The First Freedoms
The Privacy Amendments
The 5th Amendment
The 6th Amendment
Civil Trials
The Interpretive Rules

8th Amendment

The Addition of the 8th Amendment into the Bill of Rights

Ratifying Debates

It is likely that the 8th Amendment’s prohibition of “cruel and unusual punishments” was originally intended to restrict all three branches of government from inflicting either arbitrary or sadistic punishments. The need for this provision came up in the ratifying debates in both Massachusetts and Virginia, and in both cases the Congress was singled out as the body that most needed to be restrained, and in both cases certain punishments were deemed beyond the pale. Such restraint had already been imposed on some state legislatures. Patrick Henry praised the authors of Virginia’s Declaration of Rights because “they would not admit of tortures.” George Mason concurred, saying that Virginia’s “bill of rights provided that no cruel and unusual punishments shall be inflicted; therefore, torture was included in the prohibition.” And later, Joseph Story, writing his Commentaries on the Constitution in 1833, explained that “the clause holds out a wise admonition to all departments of the National Government, to warn them against such violent proceedings, and to instruct them in the duties of clemency and moderation. A barrier is thus interposed against the use of those vindictive and atrocious punishments.”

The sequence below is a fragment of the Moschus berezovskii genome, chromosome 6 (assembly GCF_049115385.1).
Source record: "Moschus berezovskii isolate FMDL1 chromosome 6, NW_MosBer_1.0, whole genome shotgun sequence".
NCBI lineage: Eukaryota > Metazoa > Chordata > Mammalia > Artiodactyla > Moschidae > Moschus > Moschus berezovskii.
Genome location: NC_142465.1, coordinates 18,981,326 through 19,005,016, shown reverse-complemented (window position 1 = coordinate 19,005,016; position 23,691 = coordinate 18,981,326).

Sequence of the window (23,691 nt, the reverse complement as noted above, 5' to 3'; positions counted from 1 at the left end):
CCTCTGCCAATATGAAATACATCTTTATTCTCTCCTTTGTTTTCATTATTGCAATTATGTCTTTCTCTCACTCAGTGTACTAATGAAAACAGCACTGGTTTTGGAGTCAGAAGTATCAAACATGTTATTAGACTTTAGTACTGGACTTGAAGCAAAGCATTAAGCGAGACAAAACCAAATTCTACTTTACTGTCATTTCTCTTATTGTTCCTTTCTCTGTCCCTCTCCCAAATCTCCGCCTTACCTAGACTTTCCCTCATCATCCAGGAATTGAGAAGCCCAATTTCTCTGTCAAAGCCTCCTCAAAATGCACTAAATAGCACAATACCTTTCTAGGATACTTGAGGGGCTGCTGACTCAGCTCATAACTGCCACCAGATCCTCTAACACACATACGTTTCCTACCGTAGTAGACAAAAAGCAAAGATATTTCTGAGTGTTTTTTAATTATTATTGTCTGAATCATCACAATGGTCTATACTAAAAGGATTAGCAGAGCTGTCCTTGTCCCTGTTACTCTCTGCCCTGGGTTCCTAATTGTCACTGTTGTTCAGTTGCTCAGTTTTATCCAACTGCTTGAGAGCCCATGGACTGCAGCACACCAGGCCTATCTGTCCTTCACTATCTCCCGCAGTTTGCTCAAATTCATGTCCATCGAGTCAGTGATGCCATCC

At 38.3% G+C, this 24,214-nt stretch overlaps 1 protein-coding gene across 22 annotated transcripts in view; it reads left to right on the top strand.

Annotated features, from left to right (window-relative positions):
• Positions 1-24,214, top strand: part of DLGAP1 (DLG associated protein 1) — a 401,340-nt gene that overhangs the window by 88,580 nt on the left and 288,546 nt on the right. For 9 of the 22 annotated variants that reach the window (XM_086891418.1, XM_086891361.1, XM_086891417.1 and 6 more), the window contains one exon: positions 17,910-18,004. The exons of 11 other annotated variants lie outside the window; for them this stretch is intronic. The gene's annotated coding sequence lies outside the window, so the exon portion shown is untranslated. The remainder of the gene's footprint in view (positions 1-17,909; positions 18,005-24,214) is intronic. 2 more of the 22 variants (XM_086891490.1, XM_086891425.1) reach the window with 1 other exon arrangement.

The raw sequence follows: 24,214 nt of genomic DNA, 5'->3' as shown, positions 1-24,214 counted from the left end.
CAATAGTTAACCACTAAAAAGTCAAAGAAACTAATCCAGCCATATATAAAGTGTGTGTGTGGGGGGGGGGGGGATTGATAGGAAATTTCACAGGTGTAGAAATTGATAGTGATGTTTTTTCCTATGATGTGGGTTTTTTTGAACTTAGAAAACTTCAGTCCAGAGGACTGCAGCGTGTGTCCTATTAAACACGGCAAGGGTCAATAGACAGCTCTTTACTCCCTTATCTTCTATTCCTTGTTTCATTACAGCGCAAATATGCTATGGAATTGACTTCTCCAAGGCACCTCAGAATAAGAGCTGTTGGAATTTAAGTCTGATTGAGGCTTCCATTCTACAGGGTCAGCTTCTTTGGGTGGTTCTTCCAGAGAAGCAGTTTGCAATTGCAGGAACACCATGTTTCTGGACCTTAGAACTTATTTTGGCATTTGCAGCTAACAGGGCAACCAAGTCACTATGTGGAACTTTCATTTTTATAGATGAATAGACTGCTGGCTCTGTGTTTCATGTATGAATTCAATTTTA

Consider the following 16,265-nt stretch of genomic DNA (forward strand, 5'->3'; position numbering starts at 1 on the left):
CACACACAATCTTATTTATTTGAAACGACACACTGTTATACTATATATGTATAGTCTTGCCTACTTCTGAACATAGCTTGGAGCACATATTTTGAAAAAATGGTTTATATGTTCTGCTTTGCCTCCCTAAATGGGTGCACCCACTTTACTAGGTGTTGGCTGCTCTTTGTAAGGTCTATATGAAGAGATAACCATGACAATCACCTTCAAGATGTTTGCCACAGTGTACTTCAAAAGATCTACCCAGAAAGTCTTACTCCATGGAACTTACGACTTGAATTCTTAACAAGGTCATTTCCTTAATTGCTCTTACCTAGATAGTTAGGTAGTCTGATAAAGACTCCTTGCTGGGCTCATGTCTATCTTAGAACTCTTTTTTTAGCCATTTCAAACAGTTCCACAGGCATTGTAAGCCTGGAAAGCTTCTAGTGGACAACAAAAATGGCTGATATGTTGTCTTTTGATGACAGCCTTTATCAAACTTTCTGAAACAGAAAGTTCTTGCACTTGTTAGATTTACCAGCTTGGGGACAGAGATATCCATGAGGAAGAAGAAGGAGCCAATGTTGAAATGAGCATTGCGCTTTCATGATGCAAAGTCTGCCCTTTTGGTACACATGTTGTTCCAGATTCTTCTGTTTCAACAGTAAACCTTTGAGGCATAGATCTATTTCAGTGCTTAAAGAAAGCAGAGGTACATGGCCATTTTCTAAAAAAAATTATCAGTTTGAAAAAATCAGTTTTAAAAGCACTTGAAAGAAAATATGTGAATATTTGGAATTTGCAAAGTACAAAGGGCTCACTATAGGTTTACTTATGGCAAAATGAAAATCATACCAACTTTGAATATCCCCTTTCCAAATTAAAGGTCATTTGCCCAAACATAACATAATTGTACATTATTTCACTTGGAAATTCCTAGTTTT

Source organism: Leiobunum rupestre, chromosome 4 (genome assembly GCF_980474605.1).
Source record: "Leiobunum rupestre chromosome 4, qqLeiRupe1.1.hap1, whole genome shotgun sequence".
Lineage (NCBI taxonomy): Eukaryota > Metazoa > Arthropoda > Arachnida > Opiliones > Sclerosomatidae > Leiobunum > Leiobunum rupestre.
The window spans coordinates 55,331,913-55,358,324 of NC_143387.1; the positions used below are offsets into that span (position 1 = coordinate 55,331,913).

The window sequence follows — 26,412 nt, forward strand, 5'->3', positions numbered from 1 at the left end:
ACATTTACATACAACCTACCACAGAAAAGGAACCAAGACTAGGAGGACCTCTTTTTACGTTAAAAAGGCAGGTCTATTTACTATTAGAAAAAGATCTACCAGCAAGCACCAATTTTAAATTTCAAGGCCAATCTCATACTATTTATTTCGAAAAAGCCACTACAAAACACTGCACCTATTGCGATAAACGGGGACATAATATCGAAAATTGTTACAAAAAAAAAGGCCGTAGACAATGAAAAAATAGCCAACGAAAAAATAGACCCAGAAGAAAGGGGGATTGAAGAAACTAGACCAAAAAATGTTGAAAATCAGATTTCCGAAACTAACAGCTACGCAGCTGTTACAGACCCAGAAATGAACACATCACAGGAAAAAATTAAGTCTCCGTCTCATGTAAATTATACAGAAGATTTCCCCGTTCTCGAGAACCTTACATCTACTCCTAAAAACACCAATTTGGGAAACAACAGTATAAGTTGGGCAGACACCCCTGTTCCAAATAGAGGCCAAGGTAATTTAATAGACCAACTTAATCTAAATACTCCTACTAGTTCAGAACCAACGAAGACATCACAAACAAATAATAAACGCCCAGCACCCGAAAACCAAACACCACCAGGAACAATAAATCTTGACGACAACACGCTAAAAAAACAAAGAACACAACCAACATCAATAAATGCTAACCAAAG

Three states had recommended adding what would become the 8th Amendment, each one adopting the language from the English Bill of Rights. Madison changed the weaker “ought not” to an authoritative “shall not,” but otherwise the language went unchanged throughout the process of amendment. 

There are several key questions to be addressed surrounding the application and interpretation of the 8th Amendment. For example, to what standard should Congress be held when determining when a punishment was “cruel and unusual”? And when assessing “excessive bail,” is this clause only meant to restrict what judges can assess as bail in individual cases (which would require them to abide by standards that Congress set)? Or was it also meant to limit congressional acts regulating which suspects can be released on bail (which would require judges to set limits to what Congress can do)? Moreover, who are to be the judges of these clauses? Since judges normally set the amount of bail, who polices whom? These are the sorts of questions that would plague the interpretations of this clause throughout its history.